Who Denis Gagnon is and what he does goes much deeper than a basic understanding of fashion culture. Celebrating 10 years of creation, Gagnon is not only a fashion designer—and an adored one in Quebec—but a couturier, a man who is true to his craft in its most ultimate form. The exhibition Denis Gagnon S’Expose/Shows All marks a milestone at the Montreal Museum of Fine Arts, as it’s the first time a Quebec couturier’s work has been displayed as an exhibit in the museum. Both Quebecers and Canadians are brought together by Gagnon’s passion for design, innovation, and recreation through his undisputedly deserving recognition.
“He is assembling material in a form that is aesthetically accomplished,” says Stephane Aquin, curator of both the exhibition and the MMFA’s contemporary art collection.
Rather than looking at his work retrospectively, like with the recent Yves Saint Laurent exhibit, the Gagnon exhibit presents one year of his creations through fringe, chains, stripes, and zippers. Using black as his motif and personal touch, each collection represents its own specific vision using materials like lace and leather. Although each series is designed around one predominant theme, his collections are fluid and consecutive, with each one tying into the next.
Aquin describes Gagnon’s art as conceptual, which is demonstrated through his use of eclectically woven materials. He is able to create things that are completely unrecognizable yet still connected to the origin of his design and art.
“Gagnon’s work falls into the fashion world,” Aquin says. “But before all, it is a form of art and crafting that dresses the body.”
Although each of Gagnon’s pieces performs a specified function, Aquin affirmed that it is a “faux-debat” (“false-meaning” in french) to say that this utility takes away from any of its artistic value. Within the context of the museum, integration of such “other” forms of art has been actively shown throughout the years, and therefore there is no reason not to consider couture a true art form.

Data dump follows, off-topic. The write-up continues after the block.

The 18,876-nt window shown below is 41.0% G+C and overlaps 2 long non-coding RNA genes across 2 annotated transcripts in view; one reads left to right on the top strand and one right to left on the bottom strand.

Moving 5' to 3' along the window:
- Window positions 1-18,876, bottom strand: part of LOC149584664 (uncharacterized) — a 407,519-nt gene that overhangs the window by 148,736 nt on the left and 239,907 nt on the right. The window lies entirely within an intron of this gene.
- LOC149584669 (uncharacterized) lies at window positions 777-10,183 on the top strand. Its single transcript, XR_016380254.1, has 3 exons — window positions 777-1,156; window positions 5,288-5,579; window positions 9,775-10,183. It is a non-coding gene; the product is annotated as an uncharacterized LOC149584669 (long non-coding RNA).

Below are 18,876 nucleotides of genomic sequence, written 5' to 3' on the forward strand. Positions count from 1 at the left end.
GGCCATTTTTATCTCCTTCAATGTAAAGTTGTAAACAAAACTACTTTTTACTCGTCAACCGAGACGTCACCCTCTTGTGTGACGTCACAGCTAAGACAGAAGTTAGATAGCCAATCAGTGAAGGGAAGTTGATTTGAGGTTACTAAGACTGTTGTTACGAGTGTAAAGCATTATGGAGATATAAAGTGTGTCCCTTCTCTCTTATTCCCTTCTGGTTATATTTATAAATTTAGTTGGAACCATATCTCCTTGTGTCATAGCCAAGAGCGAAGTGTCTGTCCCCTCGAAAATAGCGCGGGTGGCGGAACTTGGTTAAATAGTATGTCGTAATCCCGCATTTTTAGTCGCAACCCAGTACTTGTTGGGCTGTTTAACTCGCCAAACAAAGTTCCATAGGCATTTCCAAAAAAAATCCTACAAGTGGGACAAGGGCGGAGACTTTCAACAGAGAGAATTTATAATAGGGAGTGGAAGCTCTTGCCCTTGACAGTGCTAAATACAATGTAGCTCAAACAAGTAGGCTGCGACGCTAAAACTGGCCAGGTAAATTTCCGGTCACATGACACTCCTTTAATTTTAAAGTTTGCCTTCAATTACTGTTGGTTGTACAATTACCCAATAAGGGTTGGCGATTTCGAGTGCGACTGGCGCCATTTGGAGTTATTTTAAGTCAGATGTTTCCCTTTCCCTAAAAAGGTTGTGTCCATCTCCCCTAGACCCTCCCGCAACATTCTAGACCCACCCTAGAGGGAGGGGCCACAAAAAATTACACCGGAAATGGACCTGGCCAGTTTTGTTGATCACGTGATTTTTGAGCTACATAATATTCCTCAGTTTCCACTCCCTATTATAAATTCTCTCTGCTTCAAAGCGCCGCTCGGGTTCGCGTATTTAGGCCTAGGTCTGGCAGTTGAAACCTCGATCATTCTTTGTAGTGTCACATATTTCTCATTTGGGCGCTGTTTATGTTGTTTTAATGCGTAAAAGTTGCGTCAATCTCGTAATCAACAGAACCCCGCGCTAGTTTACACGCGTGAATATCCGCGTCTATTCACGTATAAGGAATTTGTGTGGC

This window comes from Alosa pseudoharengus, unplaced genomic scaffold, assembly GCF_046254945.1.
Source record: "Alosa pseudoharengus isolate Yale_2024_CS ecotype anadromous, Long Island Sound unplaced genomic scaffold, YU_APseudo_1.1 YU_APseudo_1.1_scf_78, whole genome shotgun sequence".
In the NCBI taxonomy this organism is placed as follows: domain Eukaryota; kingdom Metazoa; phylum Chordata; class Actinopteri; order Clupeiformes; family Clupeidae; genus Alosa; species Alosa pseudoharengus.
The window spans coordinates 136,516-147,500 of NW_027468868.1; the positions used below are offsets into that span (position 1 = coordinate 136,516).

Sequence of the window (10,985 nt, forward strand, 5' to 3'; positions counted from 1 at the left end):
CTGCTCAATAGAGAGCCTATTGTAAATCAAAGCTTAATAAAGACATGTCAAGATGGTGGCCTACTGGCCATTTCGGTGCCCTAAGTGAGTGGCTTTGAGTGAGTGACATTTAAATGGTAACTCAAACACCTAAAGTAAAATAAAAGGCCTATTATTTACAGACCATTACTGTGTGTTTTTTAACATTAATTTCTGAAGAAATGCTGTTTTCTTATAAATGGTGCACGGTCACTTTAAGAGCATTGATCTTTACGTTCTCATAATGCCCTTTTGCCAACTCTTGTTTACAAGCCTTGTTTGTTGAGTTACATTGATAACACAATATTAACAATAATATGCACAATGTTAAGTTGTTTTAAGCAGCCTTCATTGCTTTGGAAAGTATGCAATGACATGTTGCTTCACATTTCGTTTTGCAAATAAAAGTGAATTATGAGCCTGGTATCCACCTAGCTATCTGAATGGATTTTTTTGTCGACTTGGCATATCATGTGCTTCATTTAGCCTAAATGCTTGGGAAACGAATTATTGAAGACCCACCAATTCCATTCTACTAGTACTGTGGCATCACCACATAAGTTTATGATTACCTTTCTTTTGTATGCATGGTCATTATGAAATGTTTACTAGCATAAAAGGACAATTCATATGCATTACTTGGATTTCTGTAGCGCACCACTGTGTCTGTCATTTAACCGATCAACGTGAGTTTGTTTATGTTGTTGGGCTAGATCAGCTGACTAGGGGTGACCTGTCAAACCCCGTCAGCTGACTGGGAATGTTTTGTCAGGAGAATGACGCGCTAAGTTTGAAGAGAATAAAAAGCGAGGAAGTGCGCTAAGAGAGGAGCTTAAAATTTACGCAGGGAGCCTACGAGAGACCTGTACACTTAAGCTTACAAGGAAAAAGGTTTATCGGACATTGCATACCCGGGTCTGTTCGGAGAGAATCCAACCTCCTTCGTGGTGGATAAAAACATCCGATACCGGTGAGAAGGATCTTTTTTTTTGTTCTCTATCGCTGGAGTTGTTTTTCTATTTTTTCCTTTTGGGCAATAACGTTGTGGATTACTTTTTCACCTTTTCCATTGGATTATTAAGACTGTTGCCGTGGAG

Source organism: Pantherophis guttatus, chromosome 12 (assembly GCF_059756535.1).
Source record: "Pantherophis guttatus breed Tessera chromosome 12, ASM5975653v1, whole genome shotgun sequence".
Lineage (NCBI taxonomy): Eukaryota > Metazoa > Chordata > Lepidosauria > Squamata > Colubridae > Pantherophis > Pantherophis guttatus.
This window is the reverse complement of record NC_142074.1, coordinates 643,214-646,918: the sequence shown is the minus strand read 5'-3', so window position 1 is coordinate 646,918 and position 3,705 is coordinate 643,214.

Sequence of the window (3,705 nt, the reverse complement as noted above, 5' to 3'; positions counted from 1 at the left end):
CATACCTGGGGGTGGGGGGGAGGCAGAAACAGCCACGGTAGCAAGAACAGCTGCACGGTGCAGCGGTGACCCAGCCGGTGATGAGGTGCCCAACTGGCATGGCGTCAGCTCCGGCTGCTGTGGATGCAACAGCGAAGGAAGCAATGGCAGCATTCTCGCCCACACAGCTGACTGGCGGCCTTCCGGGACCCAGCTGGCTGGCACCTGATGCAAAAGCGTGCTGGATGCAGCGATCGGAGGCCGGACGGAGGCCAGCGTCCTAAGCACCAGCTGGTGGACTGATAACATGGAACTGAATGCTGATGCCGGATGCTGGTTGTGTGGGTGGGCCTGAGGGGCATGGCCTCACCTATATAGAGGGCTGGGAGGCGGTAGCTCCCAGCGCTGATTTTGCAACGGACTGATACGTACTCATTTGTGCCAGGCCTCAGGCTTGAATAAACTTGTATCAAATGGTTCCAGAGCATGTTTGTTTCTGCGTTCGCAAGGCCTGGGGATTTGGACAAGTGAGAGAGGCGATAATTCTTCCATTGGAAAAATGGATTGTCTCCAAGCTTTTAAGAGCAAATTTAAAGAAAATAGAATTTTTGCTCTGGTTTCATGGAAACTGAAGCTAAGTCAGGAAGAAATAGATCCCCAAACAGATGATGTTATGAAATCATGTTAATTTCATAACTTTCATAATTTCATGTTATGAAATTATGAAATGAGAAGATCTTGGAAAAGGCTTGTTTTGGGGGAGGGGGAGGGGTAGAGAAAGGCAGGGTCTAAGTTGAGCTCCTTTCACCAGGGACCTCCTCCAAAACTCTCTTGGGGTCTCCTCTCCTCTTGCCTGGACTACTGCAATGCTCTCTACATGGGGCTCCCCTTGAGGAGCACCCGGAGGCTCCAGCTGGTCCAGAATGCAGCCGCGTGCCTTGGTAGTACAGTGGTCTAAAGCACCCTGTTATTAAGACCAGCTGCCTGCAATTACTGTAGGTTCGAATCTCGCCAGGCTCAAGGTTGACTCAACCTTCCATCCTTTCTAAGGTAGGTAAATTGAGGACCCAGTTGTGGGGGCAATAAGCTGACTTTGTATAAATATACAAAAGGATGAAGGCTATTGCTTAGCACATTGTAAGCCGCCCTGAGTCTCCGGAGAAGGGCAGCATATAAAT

Although Gagnon’s art is featured on the 20 or so half-mannequins wrapped and suspended from the ceiling of the room, another creative and talented mastermind is commended for his architectural innovation within the exhibit: Gilles Saucier.
“[Gagnon] said he really wanted to work with Gilles Saucier, a very well-known Canadian architect and celebrated Canadian artist and [that] it’d be a chance of a lifetime,” says Aquin.
With both of these renowned artists demonstrating excellence in their own individual realms of design, fashion, and architecture come together beautifully in the exhibit. Every detail encompasses both Gagnon and Saucier’s vision of aesthetics.
“The same goes for architecture as it goes for couture—these are two forms of art that shelter the body, and no one would say that architecture isn’t art,” she says.
The blend of Gagnon and Saucier’s creations is revealed in an almost natural way: they complement each other’s ingenuity in a symbiotic relationship. Images of the origin of each series are displayed on the wall and in the background of each of the collections which, in Aquin’s words, “Speaks of each element in the vision of art: you see something, transform it, and it lives.”
Although this was a more challenging exhibition than others due to the large video screen and other structural elements in the room, Aquin says that good artists ultimately make the right decisions in terms of how to arrange their work. This is evident in both Saucier’s and Gagnon’s use of detail.
“Craft has always been a visual element of art and we’ve totally forgotten that,” she says. “And these guys have been holding onto craft as something important.”
Since presenting his spring collection at both Montreal and Toronto Fashion Weeks, things are looking up for Gagnon.
“Fashion can prey on couture as it can prey on Converse sneakers and mackinaw wool shirts,” Aquin says. “They are not even seen as fashion, they’re not even couture. But fashion is a phenomenon and couture is a form of art.”
Denis Gagnon S’Expose runs through February 13 at the Montreal Museum of Art in the Jean Noel Desmarais Pavillion. Admission is free. More information at mmfa.qc.ca